The relationship between X and Y as evidence and outcome isn't just about whether we can personally think of a connection, it's about whether there is a logical, empirical, or probabilistic connection that can be established. Let's think about this through three different lenses: Deductive reasoning, Inductive reasoning, and Abductive reasoning.
- Deductive reasoning: In this form of reasoning, if the premises are true, the conclusion must be true. For instance, if we have the premises
- All men are mortal.
- Socrates is a man.
We can deduce the conclusion:
Here, the premises are evidence for the conclusion. If you can't find a logical structure that connects X and Y in this way, then X is not deductive evidence for Y.
Inductive reasoning: This is where we generalize from specific observations to broader truths. For instance, if we observe that the sun has risen every day of our lives, we might inductively infer that the sun will rise tomorrow. If X is an observation that fits into a pattern that leads us to anticipate Y, then X is inductive evidence for Y.
Abductive reasoning: This is often referred to as "inference to the best explanation." We use this kind of reasoning when we have some data and we're trying to figure out the best explanation for that data. For instance, if you wake up and see snow on the ground (X), you might reasonably infer that it snowed last night (Y). Here, X is evidence for Y because Y is the best explanation we have for X.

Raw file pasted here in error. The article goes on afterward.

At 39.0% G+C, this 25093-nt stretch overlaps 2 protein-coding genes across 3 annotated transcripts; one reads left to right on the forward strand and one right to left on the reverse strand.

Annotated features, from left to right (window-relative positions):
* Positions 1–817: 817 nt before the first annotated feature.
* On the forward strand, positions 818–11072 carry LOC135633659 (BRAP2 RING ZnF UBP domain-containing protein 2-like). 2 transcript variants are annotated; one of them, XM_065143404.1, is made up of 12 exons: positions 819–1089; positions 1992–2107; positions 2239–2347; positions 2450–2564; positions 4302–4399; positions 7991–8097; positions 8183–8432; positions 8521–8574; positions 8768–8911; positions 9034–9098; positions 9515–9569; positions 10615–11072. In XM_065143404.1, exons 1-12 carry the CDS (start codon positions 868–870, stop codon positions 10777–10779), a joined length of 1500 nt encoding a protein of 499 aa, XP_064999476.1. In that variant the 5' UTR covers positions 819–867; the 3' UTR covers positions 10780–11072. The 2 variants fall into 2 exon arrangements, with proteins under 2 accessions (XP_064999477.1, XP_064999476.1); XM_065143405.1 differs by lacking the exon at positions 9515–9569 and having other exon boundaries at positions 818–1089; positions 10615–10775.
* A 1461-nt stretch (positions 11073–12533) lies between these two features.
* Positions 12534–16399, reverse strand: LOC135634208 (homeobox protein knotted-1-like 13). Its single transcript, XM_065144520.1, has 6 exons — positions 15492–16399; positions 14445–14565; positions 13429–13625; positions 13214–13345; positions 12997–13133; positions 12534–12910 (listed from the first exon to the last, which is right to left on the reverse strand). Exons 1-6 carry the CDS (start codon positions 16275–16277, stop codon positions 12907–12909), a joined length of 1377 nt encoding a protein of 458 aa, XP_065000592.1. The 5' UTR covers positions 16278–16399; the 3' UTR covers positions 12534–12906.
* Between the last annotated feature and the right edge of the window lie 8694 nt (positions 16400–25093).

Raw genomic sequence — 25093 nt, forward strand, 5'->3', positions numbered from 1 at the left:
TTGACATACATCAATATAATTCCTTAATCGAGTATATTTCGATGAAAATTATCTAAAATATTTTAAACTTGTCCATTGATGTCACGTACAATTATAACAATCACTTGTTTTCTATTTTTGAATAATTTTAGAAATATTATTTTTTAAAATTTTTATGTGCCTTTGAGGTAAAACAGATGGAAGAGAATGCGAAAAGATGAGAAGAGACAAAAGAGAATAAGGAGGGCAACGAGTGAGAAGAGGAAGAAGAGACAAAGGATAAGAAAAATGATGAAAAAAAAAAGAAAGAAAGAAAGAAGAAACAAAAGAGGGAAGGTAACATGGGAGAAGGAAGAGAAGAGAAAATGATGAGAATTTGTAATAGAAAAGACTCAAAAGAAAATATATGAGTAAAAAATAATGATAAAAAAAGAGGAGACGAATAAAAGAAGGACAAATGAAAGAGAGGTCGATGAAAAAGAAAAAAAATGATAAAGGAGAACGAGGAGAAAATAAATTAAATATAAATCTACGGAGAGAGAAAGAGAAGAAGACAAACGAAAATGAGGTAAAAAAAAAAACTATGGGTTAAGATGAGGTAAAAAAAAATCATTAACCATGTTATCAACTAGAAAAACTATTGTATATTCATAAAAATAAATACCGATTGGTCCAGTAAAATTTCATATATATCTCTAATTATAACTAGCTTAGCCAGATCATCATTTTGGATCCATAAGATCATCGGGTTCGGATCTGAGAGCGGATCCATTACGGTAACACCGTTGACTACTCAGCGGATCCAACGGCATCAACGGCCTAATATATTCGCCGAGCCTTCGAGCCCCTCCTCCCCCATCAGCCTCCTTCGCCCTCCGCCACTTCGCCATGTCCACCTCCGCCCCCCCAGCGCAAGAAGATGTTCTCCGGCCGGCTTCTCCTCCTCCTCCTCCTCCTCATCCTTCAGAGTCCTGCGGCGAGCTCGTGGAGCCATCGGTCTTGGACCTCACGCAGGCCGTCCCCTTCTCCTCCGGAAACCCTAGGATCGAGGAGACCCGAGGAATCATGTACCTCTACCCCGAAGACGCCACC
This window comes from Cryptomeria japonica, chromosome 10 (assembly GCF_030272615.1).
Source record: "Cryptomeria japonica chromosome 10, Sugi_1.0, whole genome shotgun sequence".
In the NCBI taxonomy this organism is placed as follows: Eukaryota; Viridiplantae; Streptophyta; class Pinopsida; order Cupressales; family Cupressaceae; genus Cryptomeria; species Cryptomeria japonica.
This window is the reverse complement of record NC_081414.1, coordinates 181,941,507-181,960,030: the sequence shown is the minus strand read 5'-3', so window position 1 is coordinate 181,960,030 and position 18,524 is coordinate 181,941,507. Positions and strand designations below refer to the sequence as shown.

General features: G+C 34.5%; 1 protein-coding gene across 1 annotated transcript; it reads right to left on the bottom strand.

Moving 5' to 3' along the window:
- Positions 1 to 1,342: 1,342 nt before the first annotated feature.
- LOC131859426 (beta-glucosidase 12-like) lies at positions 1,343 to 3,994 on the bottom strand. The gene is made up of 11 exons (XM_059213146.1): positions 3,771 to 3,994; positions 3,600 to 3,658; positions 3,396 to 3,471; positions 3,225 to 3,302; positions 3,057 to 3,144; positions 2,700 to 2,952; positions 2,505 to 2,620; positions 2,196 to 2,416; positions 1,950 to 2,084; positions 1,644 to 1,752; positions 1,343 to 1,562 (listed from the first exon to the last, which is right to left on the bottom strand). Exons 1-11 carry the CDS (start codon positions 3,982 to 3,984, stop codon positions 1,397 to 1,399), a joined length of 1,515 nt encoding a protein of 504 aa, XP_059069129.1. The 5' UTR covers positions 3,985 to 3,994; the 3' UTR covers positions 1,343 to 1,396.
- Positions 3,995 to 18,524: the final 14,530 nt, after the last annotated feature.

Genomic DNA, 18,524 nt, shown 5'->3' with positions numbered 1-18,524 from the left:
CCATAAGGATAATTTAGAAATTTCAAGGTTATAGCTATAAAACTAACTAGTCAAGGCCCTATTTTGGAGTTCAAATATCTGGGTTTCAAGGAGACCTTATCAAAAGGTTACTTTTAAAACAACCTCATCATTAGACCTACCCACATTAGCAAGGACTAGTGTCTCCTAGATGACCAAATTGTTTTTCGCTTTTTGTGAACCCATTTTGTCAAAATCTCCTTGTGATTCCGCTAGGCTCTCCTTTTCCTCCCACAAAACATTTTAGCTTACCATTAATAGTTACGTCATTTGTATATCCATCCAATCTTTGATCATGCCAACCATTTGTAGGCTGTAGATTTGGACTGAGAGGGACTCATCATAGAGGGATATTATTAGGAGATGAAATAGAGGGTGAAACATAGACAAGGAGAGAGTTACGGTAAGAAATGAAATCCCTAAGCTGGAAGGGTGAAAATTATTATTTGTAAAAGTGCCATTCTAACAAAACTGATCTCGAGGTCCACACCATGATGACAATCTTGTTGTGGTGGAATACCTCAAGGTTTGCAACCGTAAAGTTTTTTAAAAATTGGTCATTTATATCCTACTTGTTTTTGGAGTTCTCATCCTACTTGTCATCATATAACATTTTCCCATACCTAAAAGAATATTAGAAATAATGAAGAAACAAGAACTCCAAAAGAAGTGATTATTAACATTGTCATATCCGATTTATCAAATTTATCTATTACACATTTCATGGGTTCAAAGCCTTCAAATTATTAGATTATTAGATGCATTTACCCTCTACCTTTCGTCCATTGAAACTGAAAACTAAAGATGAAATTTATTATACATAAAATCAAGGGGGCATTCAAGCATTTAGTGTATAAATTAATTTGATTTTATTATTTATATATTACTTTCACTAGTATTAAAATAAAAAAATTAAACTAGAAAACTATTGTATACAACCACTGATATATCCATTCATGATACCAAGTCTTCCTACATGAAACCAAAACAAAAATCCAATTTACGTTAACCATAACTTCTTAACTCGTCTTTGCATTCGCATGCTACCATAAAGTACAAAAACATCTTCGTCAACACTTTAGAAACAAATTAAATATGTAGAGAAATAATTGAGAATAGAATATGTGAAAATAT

Now, let's consider your example about seeing a plane and someone in your house getting murdered. Generally, we would say that these things are unrelated because there's no commonly accepted logical, empirical, or probabilistic structure that links them. It's not about you personally being unable to think of a connection; it's that there's no widely recognized reason to think there is a connection.
However, in some very specific contexts, seeing a plane could be evidence of a murder in your house. For example, if there was a known serial killer who always flew a distinctive plane over the houses where he committed murders, then seeing that plane might indeed be evidence of a murder in your house.
So, when you're asking whether X is evidence for Y, you're essentially asking whether there's a logical, empirical, or probabilistic structure that connects X and Y. If there isn't, then X is not evidence for Y.